TRIP REPORTS

Pilliga Forest Birdwatchers Visit Odelles Crossing 20 June 2020

May and I braved the cool and dreary conditions to head to Oddle's Crossing and were out there by about 7:15 am. Cool and dreary it was, but the birds didn't seem to mind and by the time Blake McCarthy arrived around 8:00, the list was already looking reasonable. Not much later a keen birdo from Gunnedah and member of the Tamworth Birdwatchers, Fran Wright, was dropped off by her family on their way to Sculptures in the Scrub, and that made the numbers (of people) for the day.

We continued on up until about 10:15 when Fran's lift returned. We then gathered around Blake's chocolate muffins and some lamingtons we picked up from the Coona Bakery earlier this morning, for the reckoning and came up with what we thought was a very satisfactory 43 birds. Highlights included the incessant badgering by White-browed Babblers, they went wherever we went and a lone Diamond Firetail who sat on a branch and let us learn its call.

Then close to the end of the outing, May and I happened across Blake near the intersection. "Any interesting birds"? I called out. "No not really I just saw some Rose Robins over there". I'm ashamed to say that May and I were a little bit doubtful especially as we could hear the Red-capped Robins chirruping away just where Blake was pointing, and sometimes the female can look similar. We ventured in for a look, and lo and behold there they were. And couldn't be mistaken, as the Red-capped Robins were there beside them, eventually chasing them away. Blake we'll never doubt you again. So that's our bird of the day.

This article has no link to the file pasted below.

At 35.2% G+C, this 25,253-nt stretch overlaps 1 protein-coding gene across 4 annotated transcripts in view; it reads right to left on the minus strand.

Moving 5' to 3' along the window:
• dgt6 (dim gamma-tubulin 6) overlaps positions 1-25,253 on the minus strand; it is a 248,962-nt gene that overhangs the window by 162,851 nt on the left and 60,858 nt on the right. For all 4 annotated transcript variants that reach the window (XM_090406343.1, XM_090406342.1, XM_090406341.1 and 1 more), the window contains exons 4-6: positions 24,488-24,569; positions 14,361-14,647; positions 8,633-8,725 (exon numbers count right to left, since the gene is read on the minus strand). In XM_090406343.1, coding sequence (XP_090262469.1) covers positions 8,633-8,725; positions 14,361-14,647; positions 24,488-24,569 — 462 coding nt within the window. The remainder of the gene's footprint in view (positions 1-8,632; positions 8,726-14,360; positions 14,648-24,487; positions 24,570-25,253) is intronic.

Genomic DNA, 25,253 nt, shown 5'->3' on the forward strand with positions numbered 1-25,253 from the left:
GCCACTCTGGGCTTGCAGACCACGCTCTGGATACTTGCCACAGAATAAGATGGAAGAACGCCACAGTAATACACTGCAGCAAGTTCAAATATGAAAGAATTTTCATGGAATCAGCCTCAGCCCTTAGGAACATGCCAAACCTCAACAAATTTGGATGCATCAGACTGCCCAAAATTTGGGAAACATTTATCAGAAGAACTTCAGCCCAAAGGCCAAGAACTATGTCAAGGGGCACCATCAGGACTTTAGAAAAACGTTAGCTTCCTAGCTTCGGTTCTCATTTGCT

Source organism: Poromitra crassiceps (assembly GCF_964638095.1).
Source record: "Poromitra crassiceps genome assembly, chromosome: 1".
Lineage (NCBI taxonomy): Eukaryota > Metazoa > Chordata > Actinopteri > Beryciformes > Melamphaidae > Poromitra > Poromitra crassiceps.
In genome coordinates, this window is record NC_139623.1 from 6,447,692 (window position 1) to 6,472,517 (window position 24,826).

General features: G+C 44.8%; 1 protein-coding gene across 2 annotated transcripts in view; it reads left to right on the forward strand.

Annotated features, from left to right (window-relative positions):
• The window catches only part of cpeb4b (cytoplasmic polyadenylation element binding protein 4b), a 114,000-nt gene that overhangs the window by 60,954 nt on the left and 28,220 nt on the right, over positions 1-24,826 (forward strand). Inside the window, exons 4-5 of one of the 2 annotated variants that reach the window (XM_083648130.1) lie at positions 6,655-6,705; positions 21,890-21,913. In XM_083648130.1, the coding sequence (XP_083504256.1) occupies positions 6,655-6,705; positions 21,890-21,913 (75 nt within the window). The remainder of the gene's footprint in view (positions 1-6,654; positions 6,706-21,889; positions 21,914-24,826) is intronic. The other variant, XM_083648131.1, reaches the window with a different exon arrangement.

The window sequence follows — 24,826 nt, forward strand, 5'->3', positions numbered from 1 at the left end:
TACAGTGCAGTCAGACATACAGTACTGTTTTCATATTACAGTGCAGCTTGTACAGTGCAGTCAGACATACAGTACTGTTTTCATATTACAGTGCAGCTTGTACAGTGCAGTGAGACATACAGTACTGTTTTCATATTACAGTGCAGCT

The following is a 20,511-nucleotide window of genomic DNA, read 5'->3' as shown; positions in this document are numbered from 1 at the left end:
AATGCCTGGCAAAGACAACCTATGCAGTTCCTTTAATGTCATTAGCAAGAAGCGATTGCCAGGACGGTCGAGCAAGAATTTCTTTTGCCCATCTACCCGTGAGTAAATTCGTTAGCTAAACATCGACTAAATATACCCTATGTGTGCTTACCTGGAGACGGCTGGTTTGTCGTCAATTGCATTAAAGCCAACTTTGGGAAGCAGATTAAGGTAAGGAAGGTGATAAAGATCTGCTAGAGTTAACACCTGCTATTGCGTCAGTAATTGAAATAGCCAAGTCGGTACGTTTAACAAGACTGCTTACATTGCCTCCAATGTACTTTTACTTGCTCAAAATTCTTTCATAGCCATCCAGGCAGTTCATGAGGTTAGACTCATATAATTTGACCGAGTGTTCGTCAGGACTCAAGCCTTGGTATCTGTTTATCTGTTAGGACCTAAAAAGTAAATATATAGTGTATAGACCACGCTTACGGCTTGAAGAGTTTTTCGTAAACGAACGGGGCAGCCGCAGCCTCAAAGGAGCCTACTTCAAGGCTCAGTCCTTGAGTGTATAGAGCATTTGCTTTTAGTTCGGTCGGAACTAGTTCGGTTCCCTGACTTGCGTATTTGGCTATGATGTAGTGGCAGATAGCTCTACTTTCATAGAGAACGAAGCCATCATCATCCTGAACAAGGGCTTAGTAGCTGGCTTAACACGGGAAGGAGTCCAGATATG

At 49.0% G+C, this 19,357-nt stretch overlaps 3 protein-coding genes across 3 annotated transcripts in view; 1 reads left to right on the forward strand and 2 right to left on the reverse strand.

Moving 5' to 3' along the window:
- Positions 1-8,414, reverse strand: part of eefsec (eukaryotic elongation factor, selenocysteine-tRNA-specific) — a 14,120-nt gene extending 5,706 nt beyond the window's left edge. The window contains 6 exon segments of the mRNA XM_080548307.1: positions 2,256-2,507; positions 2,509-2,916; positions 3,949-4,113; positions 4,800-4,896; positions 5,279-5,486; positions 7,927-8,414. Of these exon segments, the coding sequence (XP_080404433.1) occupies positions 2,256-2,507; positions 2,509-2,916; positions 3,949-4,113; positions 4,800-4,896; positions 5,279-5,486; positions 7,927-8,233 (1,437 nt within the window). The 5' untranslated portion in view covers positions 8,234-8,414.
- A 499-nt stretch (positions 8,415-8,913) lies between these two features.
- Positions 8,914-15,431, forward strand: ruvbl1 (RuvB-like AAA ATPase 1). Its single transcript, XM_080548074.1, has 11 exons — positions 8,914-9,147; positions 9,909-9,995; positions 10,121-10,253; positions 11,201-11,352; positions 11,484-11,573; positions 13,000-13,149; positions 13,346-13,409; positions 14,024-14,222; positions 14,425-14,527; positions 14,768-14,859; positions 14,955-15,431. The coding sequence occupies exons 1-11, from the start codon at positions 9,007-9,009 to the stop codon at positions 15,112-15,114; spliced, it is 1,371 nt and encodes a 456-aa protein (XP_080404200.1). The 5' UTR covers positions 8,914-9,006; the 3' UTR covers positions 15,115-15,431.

We packed up and were just about to jump in our cars when the sun came out too late, but it didn't matter.

And here is the list: Australian King-Parrot, Australian Raven, Australian Ringneck, Bar-shouldered Dove, Black-eared Cuckoo, Brown Treecreeper, Brown-headed Honeyeater, Common Bronzewing, Diamond Firetail Eastern Yellow Robin, Galah, Golden Whistler, Grey Fantail, Grey Shrike-thrush, Grey-crowned Babbler, Jacky Winter, Laughing Kookaburra, Magpie-lark, Noisy Friarbird, Noisy Miner, Peaceful Dove, Pied Currawong, Red-capped Robin, Rose Robin, Rufous Whistler, Shining Bronze-Cuckoo, Silvereye, Speckled Warbler, Spiny-cheeked Honeyeater, Striated Pardalote, Striped Honeyeater, Sulphur-crested Cockatoo, Superb Fairy-wren, Turquoise Parrot, Weebill, White-bellied Cuckoo-shrike, White-browed Babbler, White-plumed Honeyeater, White-throated Gerygone, White-throated Treecreeper, Willie Wagtail, Yellow Thornbill, Yellow-faced Honeyeater

John Whittall


Mountain Bike Track, Forest Road, Tamworth. Tuesday 23 June 2020

Six members met at the carpark to the Mountain Bike Track and all dressed in several layers to keep out the cold and ensuring social distancing, we walked to the Assembly Area where we agreed on a trail to walk. Heading uphill and into an area of low shrub and some trees we were pleased to see a number of small birds including the vulnerable Brown Treecreeper. It was also here we saw large numbers of Dusky Woodswallow huddled on branches from the cold. We followed the trail around the creek edge, which had flowing water, across a little footbridge, stopping and watching the birdlife and just enjoying being out as a group again.

There has been a lot of work done by the Mountain Bike Track volunteers and members who have also included other community groups by way of encouragement to use the area adding signposting for Aboriginal trails, tree and plant names and an offer for our group to add Bird Signs. With Council laying footpaths and bike tracks from town to the site this will become a great area for everyone to enjoy.

Bird List: 6 Black Kite, Australian Wood Ducks, Willie Wagtail, 2 Galah, Australian Raven, Magpie-lark, Grey Shrike-thrush, White-plumed Honeyeater, Brown Treecreeper, approx. 60 Dusky Woodswallow, Red-rumped Parrot, Black-faced Cuckoo-shrike, Spiny-cheeked Honeyeater, Musk Lorikeet, Eastern Rosella,? Songlark, Australian Magpie, Superb Fairy-wren, Noisy Miner, Grey Butcherbird, Crested Pigeon, Wedgetail Eagle, Zebra Finch.

Marianne Terrill